$ \left( \begin{array}{ccc} 0 \\ 1 \\ 0 \end{array} \right)$ is what I've got as for the 4th vector, which appears to be an eigenvector. Isn't that correct? –  Gigili Jan 21 '13 at 8:28
Oh, for some reason I thought you'd written $\lambda = -1$. $\lambda = 1$ is correct. –  user7530 Jan 21 '13 at 8:29
Oh sorry, I edited it while you were responding to my comment! Thank you anyway. –  Gigili Jan 21 '13 at 8:30
show 2 more comments

To expand on DonAntonio's answer: an eigenvalue and eigenvector of a $n \times n$ matrix $A$ is defined as a respectively a scalar $\lambda$ and a vector $x \neq 0$ such that $Ax = \lambda x$. But this equivalent to $Ax - \lambda x = (A-\lambda I)x = 0$. We now want to solve this equation for $x$, so that $x \neq 0$. Now, if $A-\lambda I$ would be invertible, we would have only the solution $x = (A-\lambda I)^{-1} 0 = 0$, so that's not what we want. Instead, we require the matrix $A-\lambda I$ to be singular.

Recall that a matrix is singular if and only if it's determinant is zero, so we calculate the determinant of $A - \lambda I$ and equate it to zero: $$ 0 = det(A-\lambda I) = (\lambda - \lambda_1)^{m_1} \ldots (\lambda - \lambda_k)^{m_k} $$ This is called the characteristic equation for $A$. This will yield a polynomial of degree $n$, with $k \leq n$ roots. These roots are then the eigenvalues of $A$, since these values of $\lambda$ will make $A-\lambda I$ singular. The exponentials $m_1$ through $m_k$ are called the algebraic multiplicities of the corresponding eigenvalues by the way, and these determine an upper bound on the dimensions of the eigenspaces, that I will explain next.

So now, we have a matrix $A - \lambda_i I$ that is singular, and we want to solve $(A-\lambda_i I)x_i = 0$. Every vector $x_i$ that is a solution of this equation is an eigenvector of $A$, corresponding to the eigenvalue $\lambda_i$. But, this vector is not unique! Note that if $x_i$ is an eigenvector, then so is $c x_i$ for every scalar $c \neq 0$. And it could even be the case that there exist two or more linearly independent eigenvectors! The space of all vectors that are a solution to this equation are called the eigenspace of $A$ for the eigenvector $\lambda_i$. This space is the same as the null space of $A-\lambda_i I$, whose dimension is determined by the rank-nullity theorem. This theorem (look it up in your linear algebra book ;) ) states that the dimension of a matrix is equal to the sum of it's rank (the dimension of the row space) and it's nullity (the dimension of it's null space). It also can be shown that the dimension of the eigenspace must be necessarily less or equal to the algebraic multiplicity of the eigenvector. This dimension is called the geometric multiplicity of $\lambda_i$.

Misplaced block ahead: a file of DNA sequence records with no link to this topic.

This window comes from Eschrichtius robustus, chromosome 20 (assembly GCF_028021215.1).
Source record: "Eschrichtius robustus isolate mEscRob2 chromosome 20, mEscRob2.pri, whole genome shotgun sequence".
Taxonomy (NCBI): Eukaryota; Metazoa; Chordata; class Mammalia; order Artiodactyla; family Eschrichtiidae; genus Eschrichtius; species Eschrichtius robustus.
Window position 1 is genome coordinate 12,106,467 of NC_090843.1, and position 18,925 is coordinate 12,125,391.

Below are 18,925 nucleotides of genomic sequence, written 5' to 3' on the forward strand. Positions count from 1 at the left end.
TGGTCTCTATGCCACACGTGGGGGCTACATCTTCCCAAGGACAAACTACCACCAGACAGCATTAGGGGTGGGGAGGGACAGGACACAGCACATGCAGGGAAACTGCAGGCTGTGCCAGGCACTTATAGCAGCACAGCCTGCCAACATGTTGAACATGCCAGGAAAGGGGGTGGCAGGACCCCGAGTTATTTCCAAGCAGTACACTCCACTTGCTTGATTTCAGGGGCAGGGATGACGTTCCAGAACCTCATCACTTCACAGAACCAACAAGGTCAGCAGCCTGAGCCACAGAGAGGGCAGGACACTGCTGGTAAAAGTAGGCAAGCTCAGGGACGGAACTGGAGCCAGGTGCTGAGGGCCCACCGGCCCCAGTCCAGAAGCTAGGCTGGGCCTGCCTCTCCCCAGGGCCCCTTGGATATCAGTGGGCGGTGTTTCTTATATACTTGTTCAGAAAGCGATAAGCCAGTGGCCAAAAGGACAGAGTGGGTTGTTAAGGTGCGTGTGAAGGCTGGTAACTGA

So, to summarize the calculation of eigenvalues and corresponding eigenvectors:

  • Write down the characteristic polynomial of $A$: $$ det(A-\lambda I) = 0. $$
  • Solve the characteristic equation. The solutions $\lambda_i$ are the eigenvalues of $A$.
  • Write down the system $(A-\lambda I) x = 0$ and solve the system for the vector $x$. (By Gaussian elimination or something like that.) The solutions $x_i$ are the eigenvectors of $A$ corresponding to $\lambda_i$. The subspace of all eigenvectors corresponding to $\lambda_i$ is the eigenspace of $A$ for $\lambda_i$.

Hope that helped a bit. ;)

share|improve this answer
This is a great add-on, thank you. –  Gigili Jan 21 '13 at 12:37
add comment

Your Answer


By posting your answer, you agree to the privacy policy and terms of service.

Not the answer you're looking for? Browse other questions tagged or ask your own question.